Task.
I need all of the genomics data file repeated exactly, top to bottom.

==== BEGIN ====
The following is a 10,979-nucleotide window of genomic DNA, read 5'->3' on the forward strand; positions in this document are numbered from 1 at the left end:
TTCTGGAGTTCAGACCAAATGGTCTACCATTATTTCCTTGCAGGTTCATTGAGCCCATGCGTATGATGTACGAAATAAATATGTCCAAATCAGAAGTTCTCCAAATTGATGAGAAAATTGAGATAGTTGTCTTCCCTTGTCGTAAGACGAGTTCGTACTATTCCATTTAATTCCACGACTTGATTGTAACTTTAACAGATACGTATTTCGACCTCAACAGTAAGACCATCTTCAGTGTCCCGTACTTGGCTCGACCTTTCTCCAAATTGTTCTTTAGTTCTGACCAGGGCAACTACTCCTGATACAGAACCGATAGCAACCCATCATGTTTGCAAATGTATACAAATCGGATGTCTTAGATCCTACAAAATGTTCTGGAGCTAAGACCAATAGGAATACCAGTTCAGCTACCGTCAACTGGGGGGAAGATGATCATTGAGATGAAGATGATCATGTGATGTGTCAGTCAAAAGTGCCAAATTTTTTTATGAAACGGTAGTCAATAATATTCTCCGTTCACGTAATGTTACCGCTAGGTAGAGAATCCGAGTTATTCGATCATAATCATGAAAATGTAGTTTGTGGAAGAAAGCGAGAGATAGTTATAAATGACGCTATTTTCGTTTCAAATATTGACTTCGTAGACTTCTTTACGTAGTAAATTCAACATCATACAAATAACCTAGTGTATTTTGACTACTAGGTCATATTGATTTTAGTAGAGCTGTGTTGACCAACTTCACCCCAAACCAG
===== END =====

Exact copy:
The following is a 10,979-nucleotide window of genomic DNA, read 5'->3' on the forward strand; positions in this document are numbered from 1 at the left end:
TTCTGGAGTTCAGACCAAATGGTCTACCATTATTTCCTTGCAGGTTCATTGAGCCCATGCGTATGATGTACGAAATAAATATGTCCAAATCAGAAGTTCTCCAAATTGATGAGAAAATTGAGATAGTTGTCTTCCCTTGTCGTAAGACGAGTTCGTACTATTCCATTTAATTCCACGACTTGATTGTAACTTTAACAGATACGTATTTCGACCTCAACAGTAAGACCATCTTCAGTGTCCCGTACTTGGCTCGACCTTTCTCCAAATTGTTCTTTAGTTCTGACCAGGGCAACTACTCCTGATACAGAACCGATAGCAACCCATCATGTTTGCAAATGTATACAAATCGGATGTCTTAGATCCTACAAAATGTTCTGGAGCTAAGACCAATAGGAATACCAGTTCAGCTACCGTCAACTGGGGGGAAGATGATCATTGAGATGAAGATGATCATGTGATGTGTCAGTCAAAAGTGCCAAATTTTTTTATGAAACGGTAGTCAATAATATTCTCCGTTCACGTAATGTTACCGCTAGGTAGAGAATCCGAGTTATTCGATCATAATCATGAAAATGTAGTTTGTGGAAGAAAGCGAGAGATAGTTATAAATGACGCTATTTTCGTTTCAAATATTGACTTCGTAGACTTCTTTACGTAGTAAATTCAACATCATACAAATAACCTAGTGTATTTTGACTACTAGGTCATATTGATTTTAGTAGAGCTGTGTTGACCAACTTCACCCCAAACCAG